Urban Design and Happy Cities


Is urban design really powerful enough to make or break happiness? The question deserves consideration, because the happy city message is taking root around the world. “The most dynamic economies of the 20th century produced the most miserable cities of all,” Peñalosa told me over the roar of traffic. “I’m talking about the U.S. Atlanta, Phoenix, Miami, cities totally dominated by cars.”

Charles Montgomery, the author of Happy City: Transforming Our Lives Through Urban Design, has an excerpt of his book in The Guardian, which argues that the happiest cities are the ones where people don’t have to drive as much. “Driving in traffic is harrowing for both brain and body,” Montgomery writes. “The blood of people who drive in cities is a stew of stress hormones. The worse the traffic, the more your system is flooded with adrenaline and cortisol, the fight-or-flight juices that, in the short-term, get your heart pumping faster, dilate your air passages and help sharpen your alertness, but in the long-term can make you ill.” Walkable, bike-able cities tend to make people happier because they’re also less socially isolating, Montgomery argues.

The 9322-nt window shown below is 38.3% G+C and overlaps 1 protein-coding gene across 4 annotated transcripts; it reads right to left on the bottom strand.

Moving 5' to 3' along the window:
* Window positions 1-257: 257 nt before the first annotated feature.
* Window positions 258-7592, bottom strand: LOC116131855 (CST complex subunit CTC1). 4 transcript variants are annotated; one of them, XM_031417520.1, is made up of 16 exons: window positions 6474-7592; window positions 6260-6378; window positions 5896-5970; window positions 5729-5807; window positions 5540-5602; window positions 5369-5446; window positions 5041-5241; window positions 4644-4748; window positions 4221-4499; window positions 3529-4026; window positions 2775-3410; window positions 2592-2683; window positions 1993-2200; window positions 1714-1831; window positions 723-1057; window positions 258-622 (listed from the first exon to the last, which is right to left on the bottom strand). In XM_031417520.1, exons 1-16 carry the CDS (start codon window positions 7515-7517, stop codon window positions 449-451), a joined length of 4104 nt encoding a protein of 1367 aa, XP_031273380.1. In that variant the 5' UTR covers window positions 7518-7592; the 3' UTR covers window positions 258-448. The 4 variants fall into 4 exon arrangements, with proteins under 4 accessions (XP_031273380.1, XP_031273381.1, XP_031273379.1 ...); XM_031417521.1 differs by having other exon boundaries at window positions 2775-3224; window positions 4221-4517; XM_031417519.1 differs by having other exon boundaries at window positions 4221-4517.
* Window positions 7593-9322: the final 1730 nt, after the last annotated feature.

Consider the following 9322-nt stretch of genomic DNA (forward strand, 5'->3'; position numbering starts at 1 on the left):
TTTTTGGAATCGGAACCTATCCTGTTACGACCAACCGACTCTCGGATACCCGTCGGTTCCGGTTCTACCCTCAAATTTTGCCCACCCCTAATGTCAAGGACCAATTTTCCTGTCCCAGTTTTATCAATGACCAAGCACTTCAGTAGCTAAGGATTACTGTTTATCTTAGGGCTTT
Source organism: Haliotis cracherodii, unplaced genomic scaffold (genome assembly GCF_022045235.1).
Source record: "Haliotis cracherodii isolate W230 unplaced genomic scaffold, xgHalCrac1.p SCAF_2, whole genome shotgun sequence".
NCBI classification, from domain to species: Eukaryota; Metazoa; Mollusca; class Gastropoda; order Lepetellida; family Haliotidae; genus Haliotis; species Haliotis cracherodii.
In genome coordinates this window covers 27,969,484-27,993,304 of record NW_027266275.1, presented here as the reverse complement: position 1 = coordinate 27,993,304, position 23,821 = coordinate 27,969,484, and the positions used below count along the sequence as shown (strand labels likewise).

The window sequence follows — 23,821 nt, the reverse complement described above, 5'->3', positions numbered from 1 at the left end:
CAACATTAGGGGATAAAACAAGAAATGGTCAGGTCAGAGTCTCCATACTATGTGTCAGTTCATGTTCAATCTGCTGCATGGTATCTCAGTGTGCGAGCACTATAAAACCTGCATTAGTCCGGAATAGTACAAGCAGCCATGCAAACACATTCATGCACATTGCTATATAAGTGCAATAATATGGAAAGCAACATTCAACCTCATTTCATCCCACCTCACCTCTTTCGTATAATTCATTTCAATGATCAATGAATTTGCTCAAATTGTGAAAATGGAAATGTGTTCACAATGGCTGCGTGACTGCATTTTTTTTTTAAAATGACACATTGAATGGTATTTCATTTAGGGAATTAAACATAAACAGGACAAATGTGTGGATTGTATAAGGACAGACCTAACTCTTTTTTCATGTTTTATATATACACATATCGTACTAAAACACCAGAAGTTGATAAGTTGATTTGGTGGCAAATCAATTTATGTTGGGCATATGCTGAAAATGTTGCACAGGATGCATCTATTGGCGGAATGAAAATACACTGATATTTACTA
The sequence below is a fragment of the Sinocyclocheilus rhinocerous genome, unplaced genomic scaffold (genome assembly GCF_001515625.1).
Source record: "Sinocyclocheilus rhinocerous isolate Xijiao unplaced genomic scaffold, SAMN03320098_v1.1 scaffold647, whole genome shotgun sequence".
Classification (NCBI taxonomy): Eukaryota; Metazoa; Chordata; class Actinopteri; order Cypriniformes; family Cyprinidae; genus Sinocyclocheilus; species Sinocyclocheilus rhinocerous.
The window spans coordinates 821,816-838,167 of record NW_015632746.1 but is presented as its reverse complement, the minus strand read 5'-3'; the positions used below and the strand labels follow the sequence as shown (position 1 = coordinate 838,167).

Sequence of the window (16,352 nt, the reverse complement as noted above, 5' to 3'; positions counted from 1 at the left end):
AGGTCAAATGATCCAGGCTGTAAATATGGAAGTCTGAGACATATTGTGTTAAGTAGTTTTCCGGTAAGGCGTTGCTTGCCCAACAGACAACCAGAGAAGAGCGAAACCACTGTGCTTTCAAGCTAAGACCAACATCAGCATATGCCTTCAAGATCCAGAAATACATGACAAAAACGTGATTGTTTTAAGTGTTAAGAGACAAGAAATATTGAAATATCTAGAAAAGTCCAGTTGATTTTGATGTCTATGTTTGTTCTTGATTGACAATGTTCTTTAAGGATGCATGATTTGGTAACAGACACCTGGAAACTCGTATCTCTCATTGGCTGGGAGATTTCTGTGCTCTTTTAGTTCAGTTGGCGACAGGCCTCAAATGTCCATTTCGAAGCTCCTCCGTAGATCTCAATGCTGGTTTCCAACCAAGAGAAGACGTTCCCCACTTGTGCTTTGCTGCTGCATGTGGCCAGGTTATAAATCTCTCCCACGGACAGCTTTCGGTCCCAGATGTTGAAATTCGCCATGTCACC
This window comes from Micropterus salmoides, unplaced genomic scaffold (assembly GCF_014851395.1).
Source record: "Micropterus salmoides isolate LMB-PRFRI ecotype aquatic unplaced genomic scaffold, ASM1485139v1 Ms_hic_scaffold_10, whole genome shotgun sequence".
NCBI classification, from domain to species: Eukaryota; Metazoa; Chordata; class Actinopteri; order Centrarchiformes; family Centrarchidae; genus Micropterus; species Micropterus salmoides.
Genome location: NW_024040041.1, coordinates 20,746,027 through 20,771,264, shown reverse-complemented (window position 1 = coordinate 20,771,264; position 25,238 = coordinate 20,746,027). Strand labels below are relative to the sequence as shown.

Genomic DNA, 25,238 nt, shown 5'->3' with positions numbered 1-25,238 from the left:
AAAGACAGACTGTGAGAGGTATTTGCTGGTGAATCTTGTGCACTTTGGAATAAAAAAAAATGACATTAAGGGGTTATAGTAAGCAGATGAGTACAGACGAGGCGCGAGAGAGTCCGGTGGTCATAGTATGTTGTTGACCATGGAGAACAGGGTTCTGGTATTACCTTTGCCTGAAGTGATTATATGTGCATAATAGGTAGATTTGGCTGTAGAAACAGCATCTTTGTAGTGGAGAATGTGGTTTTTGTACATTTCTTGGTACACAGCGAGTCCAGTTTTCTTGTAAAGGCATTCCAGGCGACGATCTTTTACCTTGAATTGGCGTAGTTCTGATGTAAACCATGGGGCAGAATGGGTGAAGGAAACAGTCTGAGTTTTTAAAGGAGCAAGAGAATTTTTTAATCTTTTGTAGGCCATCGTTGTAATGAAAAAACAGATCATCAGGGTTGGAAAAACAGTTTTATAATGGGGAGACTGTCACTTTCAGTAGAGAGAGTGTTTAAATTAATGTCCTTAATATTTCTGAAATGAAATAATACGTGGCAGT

My subway line was having some trouble this morning, and we all tried to cram ourselves into crowded cars so we could make it to where we needed to be. “That’s what we get for voting for Bill de Blasio!” a man joked. Some of us laughed. Some of us remained agitated. It was certainly not socially isolating, but, squeezed against some strangers, I sort of wished I had a bike to hop on to ride downtown (there are no Citibikes in my neighborhood yet).

Photo: News Oresund

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